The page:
I was walking through Mrs S's studio one day in 2007 when I heard a Brightblack Morning Light tune coming from her laptop. They were a new name to me and I was instantly hooked by the dense, sultry, airless sound. I quickly hoovered up both the available long-players, 'Ala. Cali. Tucky' and the self-titled follow-up. The band's third and final album, 'Motion to Rejoin', arrived in 2008. 

My obsession with Brightblack Morning Light was brief, only by virtue of their catalogue being so slim. Their second and third albums in particular can be picked up relatively inexpensively and come highly recommended. Here's a track from each of them.

Brightblack Morning Light - Hologram Buffalo

Brightblack Morning Light - Everybody Daylight

Monday, 28 February 2022

Monday Long Song - Stop the War

A 1970 Whitfield/Strong written anti-Vietnam war song from Edwin Starr, here covered 12 years later by a young Neneh Cherry (along with Joe Blocker and the late On-U Sound legend George Oban) as a response to the Falklands War. 

Here we are another 40 years on.  

Raw Sex Pure Energy - Stop the War

Wednesday, 23 February 2022

A Series of Brief Obsessions #2 - Dillon Fence

Dillon Fence came my way as so many bands did back then, via the new release folder of a visiting record company rep. For an hour or so each month we'd glug coffee as he or she tried to convince me that everything in that folder was the next big thing and that I really needed to have it in my racks. Actually, to be fair, most of the reps knew my limits as well as I did. A tiny shop in a quiet seaside town was never going to be responsible for breaking an act nationwide, although in one or two cases over the years we certainly did our bit to help in terms of sales - I'm looking at you Sheryl Crow. But I digress. Many of those reps became friends, growing to know the direction my own personal tastes moved in and recommending accordingly - hence Dillon Fence. Sonically hovering somewhere between Teenage Fanclub and 'Grave Dancer's Union' era Soul Asylum, 1993's 'Outside In' was and is my favourite of their three albums. Here are two cuts from it to give you a flavour.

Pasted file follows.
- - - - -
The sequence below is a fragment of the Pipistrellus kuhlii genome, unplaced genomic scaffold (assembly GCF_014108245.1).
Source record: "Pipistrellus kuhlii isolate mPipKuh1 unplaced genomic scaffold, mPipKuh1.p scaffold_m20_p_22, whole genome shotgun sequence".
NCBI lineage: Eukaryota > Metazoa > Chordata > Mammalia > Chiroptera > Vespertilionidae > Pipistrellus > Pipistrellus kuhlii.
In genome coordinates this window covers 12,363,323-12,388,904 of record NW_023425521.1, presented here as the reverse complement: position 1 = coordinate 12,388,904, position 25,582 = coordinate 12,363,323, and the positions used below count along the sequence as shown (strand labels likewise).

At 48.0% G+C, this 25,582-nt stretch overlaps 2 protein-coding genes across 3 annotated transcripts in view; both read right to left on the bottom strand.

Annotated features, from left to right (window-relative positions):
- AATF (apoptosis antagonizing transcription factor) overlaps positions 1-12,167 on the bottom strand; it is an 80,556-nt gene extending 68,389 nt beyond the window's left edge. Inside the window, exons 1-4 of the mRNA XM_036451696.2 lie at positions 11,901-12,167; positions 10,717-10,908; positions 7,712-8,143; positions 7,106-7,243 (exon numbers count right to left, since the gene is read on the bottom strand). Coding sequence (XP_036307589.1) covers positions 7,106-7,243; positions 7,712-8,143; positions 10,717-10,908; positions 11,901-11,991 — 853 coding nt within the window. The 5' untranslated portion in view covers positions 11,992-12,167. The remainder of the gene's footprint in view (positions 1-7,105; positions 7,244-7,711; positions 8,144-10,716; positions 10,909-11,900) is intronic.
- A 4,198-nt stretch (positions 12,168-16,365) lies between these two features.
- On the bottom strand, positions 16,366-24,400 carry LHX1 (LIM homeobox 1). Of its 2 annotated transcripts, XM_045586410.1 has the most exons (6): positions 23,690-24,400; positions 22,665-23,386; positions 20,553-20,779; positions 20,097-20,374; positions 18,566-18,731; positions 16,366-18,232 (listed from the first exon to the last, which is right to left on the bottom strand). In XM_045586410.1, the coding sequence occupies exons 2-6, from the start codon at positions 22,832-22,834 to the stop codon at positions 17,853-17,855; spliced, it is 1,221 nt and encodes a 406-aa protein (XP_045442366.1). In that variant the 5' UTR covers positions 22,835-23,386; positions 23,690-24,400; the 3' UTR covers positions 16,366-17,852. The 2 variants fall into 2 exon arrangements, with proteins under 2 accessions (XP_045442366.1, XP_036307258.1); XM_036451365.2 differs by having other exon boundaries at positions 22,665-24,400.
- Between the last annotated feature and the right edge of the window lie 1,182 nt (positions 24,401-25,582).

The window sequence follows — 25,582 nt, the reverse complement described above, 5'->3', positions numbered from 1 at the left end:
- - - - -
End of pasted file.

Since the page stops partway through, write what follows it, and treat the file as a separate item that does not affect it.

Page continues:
Dillon Fence - Collapsis

Dillon Fence - Safety Net

Wednesday, 16 February 2022

A Series of Brief Obsessions #1 - Lions and Tigers

The good news regarding the recent tech-trauma of my crashed hard-drive is that the local computer guy was able to salvage around 85% of the contents - photos, tunes and documents. A great result, by any standards. The 85% was his estimate by the way. Thus far I've yet to not find anything that I've gone and searched for, though no doubt that will happen at some point. Either way, I'm pretty ecstatic with what I've got, considering what the alternative could've been.

While biting my nails down to the quick as I awaited updates from the computer guy, I found myself playing even more physical product than usual. Digging particularly deep into the CD archives, I unearthed a bunch of compilation CDrs put together by myself and Mrs S during our earliest days together, nearly 20 years ago. We'd play these comps around the house continually for a week or two at a time, until moving onto the next one - like turning the page of an audio diary. Hearing some of those tunes again after so long was tantamount to reconnecting with very old friends. While playing one of the CDrs last week, I was struck by how much of my musical journey over the years could legitimately be described as a series of brief obsessions - some briefer than others. Every now and then, hearing just one track may lead to a long term commitment to an artist, or at least to picking up an album or two by them, but sometimes, for whatever reason, that one song might be all I'll ever have.